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COINTELPROs: Then and Now


Written for the People’s Hearing on Racism and Police, Oakland, California, February 19 and 20, 2011
 
 
Ona Move! Long Live John Africa! All Power to the People!
 
I greet you all as we look at what’s happening in the world—and try to figure out why—and how? When most people hear the acronym COINTELPRO (FBI code-speak for its COunter INTELligence PROgram) they think of the 1960s and perhaps the Black Panther Party, the Weathermen, or the antiwar movement.
 
In fact, this government program didn’t begin in the ’60s; nor did it end in the ’70s—despite what newspaper accounts report, or what government PR people claim.
 
I know this because I did the research, read government reports, read actual files—many uncovered by the break-in of FBI field offices in Media, PA, in the early ’70s—and works by FBI defectors, who told the inside story.
 
And, of course, I wrote about it in my book, We Want Freedom: A Life In the Black Panther Party, which has a whole chapter on COINTELPRO.
 
I assure you, it didn’t begin there, and didn’t end there.
 
Did you know that there were FBI files on Marcus Garvey (dated 1919)? On Martin Luther King? On Dick Gregory? Did you know the FBI tried to get the Mafia to take out a hit on Dick Gregory—a comedian? Yes—I’ve read the file.
 
What activists have to understand is that the government—every government—targets activists!
 
When Paris was in ferment against an incompetent king, and people began grumbling in taverns, secret police and informants were taking notes and naming names. How do we know this? After the French Revolution, when the king was overthrown, they found these reports—called cahiers. They can be read today in museums to show what French workers and peasants thought about Louis XVI. And that was in the 1780s!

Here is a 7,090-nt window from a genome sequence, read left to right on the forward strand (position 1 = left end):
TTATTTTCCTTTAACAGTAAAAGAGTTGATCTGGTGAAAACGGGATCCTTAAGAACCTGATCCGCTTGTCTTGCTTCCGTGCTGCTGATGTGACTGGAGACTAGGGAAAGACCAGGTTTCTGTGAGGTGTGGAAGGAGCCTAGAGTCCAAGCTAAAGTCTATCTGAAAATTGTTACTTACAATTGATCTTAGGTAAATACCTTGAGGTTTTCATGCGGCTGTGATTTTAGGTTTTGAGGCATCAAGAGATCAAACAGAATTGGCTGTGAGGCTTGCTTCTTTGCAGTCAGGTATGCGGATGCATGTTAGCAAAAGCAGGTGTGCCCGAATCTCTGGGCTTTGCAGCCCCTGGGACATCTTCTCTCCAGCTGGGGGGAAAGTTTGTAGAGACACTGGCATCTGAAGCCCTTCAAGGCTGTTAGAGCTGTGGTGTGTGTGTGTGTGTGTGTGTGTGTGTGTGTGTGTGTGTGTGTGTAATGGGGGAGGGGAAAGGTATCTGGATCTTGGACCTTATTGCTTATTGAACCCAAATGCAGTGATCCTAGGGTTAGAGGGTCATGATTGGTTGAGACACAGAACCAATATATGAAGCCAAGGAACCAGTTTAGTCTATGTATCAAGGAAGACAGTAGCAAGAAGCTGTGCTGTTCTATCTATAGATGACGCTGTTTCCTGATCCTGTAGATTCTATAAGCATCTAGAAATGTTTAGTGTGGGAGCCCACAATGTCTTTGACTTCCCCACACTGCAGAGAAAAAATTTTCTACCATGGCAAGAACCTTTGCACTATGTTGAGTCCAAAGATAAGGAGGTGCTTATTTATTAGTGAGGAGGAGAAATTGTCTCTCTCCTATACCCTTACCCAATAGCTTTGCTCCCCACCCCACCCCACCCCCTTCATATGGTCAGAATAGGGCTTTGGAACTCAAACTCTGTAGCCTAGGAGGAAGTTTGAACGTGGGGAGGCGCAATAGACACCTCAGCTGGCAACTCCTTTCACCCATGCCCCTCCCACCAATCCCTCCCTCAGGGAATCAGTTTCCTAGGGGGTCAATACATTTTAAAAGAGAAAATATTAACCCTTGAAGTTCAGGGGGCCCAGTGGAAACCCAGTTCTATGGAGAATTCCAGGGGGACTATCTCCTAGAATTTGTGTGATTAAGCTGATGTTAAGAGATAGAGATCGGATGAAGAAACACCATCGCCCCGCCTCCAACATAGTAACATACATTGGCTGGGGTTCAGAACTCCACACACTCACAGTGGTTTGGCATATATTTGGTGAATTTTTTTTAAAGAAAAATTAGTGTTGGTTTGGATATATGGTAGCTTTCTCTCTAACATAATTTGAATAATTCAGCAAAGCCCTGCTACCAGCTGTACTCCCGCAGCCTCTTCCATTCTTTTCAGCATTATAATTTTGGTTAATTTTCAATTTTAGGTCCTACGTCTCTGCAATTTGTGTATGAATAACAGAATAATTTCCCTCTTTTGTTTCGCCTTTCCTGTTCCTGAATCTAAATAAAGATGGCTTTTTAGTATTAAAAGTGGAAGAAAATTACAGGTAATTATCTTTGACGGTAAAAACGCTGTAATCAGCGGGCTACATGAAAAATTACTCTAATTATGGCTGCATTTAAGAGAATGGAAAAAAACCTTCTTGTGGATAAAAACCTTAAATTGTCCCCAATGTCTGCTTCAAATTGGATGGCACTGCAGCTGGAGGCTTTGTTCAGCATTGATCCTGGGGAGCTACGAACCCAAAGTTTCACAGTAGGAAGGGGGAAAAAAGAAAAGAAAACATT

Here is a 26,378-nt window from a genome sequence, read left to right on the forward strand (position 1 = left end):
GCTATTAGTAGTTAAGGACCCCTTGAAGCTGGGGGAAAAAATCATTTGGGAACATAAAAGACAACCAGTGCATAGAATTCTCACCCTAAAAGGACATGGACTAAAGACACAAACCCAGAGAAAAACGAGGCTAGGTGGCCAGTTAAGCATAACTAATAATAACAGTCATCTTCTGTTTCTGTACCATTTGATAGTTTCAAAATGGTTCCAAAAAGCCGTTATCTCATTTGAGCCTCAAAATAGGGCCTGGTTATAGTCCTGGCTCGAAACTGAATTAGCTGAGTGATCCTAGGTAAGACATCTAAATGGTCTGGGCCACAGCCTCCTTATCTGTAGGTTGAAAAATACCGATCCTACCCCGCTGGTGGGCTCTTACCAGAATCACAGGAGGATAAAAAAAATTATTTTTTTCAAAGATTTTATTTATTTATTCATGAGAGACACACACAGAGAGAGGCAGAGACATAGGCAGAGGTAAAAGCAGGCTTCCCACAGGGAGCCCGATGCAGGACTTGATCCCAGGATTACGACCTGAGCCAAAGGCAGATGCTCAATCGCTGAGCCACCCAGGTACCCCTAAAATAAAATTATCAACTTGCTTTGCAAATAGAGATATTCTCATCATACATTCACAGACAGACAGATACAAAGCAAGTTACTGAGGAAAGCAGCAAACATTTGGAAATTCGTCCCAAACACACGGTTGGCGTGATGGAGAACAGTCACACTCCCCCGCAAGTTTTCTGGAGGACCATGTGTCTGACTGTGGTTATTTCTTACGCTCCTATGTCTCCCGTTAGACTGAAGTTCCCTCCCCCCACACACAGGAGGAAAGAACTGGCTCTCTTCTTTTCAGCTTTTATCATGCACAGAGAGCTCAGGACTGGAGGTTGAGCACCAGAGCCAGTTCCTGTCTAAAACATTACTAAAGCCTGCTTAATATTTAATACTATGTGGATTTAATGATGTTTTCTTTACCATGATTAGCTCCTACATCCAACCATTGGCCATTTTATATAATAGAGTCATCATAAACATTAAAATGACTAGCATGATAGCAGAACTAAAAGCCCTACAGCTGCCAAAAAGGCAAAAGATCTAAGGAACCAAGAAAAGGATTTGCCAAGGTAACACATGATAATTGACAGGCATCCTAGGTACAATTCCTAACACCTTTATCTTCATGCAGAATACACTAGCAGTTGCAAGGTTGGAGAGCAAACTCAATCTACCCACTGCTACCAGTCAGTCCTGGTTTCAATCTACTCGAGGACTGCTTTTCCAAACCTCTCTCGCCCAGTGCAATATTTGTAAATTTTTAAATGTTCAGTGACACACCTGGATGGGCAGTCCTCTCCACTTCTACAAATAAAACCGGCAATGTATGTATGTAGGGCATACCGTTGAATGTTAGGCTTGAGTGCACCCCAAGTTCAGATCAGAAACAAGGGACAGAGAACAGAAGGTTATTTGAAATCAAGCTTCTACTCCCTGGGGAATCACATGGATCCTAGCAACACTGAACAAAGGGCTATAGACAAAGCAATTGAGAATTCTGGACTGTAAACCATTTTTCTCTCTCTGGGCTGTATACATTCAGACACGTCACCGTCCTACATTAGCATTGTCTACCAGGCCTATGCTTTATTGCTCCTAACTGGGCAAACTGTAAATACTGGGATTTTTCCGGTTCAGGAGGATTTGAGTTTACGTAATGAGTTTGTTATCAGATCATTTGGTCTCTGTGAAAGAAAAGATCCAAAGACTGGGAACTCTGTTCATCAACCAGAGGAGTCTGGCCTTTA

Do you know what the primary difference between the COINTELPRO of the ’60s and today is? Almost everything that happened in the ’60s—the break-ins, the secret taping of activists, their targeting and their killings—including what the FBI called “black bag jobs”—were illegal, and agents were both trained and warned that if they got caught, they were on their own—they would go to jail.
 
What a difference a few decades make. For under the so-called Patriot Act, almost everything that was illegal then, is legal now, because a Congress that admits it didn’t even read the proposed law, passed it shortly after 9/11—in fear. Oh yeah—and the Obama administration is set to reauthorize it any day now.
 
Secret wiretaps, black bag jobs, destabilizing movements using snitches, informants, attacks on activists, and a sell-out, corporate media—these are all the features of a national security state, where the people have illusions of democracy, elections and the like; but governments snoop into every corner of personal life, wipe out people and destroy social movements, using criminal tactics.
 
Social movements, such as the Oscar Grant anti-police brutality movement, must study movements of the past, to learn to avoid some of the traps set by the state and its corporate media arm.
 
But repression, state repression has a longer history in America than the constitution, and is, therefore, something deep in this society’s psyche. If this were not so, the U.S. couldn’t have resorted to torture so readily—so quickly.
 
There is now, in practice if not in law—torture, secret prisons, extraordinary rendition (to countries which torture and kill on command)—all in the name of the United States. It’s your tax dollars at work.
 
One more thing: for those who wonder if COINTELPRO was/is real: several days ago, I watched a quirky old black and white movie on TCM [Turner Classic Movies]. It was in French with English subtitles, but oddly enough, it was about an American in Paris. It starred a beautiful young actress named Jean Seberg. I doubt that most of you will know the name, but check out We Want Freedom, and you’ll see how the FBI and the gossip press drove her into despair, miscarriage and suicide, simply because she was a supporter of the Black Panther Party. It’s real, y’all—and it’s up and running today.
 
 —Recorded for the People’s Hearing by PrisonRadio.org, February 6, 2011

 

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